“We feel distress rather than eustress when we perceive something to be a threat rather than a challenge.”― Teal Swan, American Author
A while ago I learned there was such a thing as good and bad debt. The interest cost of using credit cards that are not paid off monthly is not the same as the equity you can build in purchasing a home. Investopedia says, “Good debt has the potential to increase your wealth, while bad debt costs you money with high interest on purchases for depreciating assets.” We used to say student loans were good debt because those with college degrees make higher incomes over their lifetimes —nowadays, I’m not so sure.
Did you know there is also good and bad stress? I used to believe all stress was damaging, destructive, detrimental…and should be avoided. STRESS is pressure or tension exerted on a material object; a state of mental or emotional strain or tension resulting from adverse or very demanding circumstances. The prefix eu means good, while dis means bad. So, distress is extreme anxiety, sorrow, or pain…while EUSTRESS is moderate or normal psychological stress, interpreted as being beneficial. One day while feeling stress, I turned to prayer and journaling and was reminded that, “All stress isn’t bad stress; some of it is eustress.”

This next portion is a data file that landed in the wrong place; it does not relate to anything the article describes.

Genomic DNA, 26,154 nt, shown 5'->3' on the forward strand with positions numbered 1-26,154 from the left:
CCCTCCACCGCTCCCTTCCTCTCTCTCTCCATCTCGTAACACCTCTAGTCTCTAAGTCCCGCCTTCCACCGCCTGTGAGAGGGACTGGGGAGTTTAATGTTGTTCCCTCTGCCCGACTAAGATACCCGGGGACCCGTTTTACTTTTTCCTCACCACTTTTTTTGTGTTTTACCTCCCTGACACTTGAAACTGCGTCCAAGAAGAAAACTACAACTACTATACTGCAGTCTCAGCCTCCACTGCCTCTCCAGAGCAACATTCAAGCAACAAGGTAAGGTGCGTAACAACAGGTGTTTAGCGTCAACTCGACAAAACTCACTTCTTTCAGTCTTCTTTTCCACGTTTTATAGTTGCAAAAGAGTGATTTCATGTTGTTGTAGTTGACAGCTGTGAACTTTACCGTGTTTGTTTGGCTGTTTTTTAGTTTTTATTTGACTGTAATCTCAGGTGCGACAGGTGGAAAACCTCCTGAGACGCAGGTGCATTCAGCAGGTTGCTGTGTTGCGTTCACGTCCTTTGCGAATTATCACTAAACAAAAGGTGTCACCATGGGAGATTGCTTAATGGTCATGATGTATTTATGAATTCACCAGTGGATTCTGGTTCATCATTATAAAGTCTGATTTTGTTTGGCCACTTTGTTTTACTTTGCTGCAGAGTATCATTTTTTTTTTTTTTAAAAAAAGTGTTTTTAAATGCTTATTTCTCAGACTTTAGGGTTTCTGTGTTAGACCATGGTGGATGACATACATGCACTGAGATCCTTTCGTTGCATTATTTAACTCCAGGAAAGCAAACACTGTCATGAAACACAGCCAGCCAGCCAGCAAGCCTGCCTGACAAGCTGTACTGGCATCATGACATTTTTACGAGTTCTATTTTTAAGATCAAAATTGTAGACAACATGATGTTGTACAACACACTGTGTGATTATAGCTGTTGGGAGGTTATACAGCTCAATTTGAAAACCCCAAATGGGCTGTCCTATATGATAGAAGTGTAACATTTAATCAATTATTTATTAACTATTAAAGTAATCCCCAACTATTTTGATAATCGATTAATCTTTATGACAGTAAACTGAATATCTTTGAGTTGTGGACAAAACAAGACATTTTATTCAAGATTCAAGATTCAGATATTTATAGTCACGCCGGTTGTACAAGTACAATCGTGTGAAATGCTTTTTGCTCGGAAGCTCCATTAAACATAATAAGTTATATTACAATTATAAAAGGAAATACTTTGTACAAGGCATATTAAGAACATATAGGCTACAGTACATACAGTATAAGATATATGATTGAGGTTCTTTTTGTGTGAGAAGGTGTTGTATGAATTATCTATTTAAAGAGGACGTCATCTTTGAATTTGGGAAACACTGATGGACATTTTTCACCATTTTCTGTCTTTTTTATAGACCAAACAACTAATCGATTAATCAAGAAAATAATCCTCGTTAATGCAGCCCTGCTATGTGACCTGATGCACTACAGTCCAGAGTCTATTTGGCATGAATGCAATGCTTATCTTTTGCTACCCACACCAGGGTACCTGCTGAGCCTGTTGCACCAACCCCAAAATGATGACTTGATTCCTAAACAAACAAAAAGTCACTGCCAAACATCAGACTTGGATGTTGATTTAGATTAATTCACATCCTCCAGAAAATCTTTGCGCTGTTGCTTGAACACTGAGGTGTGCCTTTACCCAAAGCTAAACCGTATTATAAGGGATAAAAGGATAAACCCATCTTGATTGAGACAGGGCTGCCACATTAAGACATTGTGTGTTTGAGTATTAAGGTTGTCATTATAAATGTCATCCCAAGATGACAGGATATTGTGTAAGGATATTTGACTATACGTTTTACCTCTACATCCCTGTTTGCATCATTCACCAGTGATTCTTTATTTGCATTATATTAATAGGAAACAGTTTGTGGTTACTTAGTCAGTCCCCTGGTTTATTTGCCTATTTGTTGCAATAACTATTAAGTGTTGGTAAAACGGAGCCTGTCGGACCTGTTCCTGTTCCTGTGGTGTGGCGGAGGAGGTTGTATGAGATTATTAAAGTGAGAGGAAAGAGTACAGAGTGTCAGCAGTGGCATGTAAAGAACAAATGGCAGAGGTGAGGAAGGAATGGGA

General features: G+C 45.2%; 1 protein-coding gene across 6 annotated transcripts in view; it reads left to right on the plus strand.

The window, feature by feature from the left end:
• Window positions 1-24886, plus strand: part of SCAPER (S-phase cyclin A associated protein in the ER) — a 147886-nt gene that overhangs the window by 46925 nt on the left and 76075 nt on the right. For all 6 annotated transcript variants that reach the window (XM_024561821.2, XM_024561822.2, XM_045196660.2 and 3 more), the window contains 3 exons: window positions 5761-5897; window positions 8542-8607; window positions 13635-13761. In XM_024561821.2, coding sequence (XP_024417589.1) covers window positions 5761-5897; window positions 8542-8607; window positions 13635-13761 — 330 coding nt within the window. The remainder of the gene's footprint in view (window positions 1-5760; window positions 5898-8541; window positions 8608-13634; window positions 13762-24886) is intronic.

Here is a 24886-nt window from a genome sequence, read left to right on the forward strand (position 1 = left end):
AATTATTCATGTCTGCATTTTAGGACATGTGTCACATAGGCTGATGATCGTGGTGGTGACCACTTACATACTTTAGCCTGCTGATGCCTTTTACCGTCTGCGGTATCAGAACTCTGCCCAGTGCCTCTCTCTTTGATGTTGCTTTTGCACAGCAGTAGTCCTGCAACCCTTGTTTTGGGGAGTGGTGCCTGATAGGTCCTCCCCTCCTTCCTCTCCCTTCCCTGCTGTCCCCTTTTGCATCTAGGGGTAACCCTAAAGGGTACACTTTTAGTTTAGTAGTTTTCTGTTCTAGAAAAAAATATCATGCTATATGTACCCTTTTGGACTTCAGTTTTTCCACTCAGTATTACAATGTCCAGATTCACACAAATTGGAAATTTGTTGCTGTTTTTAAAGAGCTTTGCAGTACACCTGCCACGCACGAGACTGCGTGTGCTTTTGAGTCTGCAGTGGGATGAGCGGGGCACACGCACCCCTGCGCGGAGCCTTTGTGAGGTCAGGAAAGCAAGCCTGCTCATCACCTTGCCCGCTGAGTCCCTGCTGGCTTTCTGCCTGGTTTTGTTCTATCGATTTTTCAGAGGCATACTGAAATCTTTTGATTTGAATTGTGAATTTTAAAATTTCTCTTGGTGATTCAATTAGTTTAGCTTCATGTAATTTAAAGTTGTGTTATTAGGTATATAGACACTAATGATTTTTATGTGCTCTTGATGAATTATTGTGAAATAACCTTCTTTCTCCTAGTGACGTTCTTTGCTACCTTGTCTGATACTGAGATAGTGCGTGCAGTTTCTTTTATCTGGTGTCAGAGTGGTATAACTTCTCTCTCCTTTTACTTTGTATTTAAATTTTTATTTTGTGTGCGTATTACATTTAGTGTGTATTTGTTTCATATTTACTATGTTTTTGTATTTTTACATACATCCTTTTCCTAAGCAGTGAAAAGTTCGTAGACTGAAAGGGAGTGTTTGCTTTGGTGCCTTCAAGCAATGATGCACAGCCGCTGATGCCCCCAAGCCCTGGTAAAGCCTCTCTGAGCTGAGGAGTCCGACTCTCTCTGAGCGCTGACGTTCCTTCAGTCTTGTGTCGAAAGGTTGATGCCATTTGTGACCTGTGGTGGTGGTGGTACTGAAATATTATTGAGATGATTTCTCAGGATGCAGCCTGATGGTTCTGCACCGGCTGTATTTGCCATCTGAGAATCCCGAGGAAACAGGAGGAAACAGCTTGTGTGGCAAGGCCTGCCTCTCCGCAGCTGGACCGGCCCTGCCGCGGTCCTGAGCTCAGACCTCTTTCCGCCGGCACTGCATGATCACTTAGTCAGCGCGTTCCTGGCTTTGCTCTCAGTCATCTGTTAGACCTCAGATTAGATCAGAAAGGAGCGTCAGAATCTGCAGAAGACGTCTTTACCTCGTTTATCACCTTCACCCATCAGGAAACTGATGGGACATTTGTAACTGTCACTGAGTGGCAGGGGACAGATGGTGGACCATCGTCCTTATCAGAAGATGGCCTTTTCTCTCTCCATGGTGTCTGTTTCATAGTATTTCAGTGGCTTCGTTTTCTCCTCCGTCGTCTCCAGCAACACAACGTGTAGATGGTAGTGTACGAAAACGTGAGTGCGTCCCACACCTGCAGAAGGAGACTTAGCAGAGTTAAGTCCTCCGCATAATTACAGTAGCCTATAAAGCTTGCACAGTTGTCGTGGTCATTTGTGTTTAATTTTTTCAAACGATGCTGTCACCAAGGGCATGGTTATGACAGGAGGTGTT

Eustress occurs when we receive a promotion, start a new job, marry, buy a home, have a child, retire, take a vacation, or pursue education. It motivates us and focuses our energy. We are excited and our adrenaline rushes because we are NOT overwhelmed—we believe we are within our coping capabilities. Distress, on the other hand, over things like health challenges, divorce, death, abuse, interpersonal conflicts, money problems, job or sleep loss— causes anxiety. It feels unpleasant because we are overwhelmed. Psalm 118:5 AMP says, “Out of my distress I called on the LORD; The LORD answered me and set me free.”
Paul tells the Church at Philippi not to be anxious about anything, but to pray specifically about everything, to allow God’s peace to guard their hearts and positive thoughts to fill their minds (Phil 4:4-9). Then he describes how he lives in eustress. He writes, “I know how to live on almost nothing or with everything. I have learned the secret of living in every situation, whether it is with a full stomach or empty, with plenty or little. 13For I can do everything through Christ, who gives me strength.” (NLT) Are you experiencing distress, eustress, or both? If distress…cry out to God for supernatural help. If eustress…understand that though it is not easy, you and God can handle this!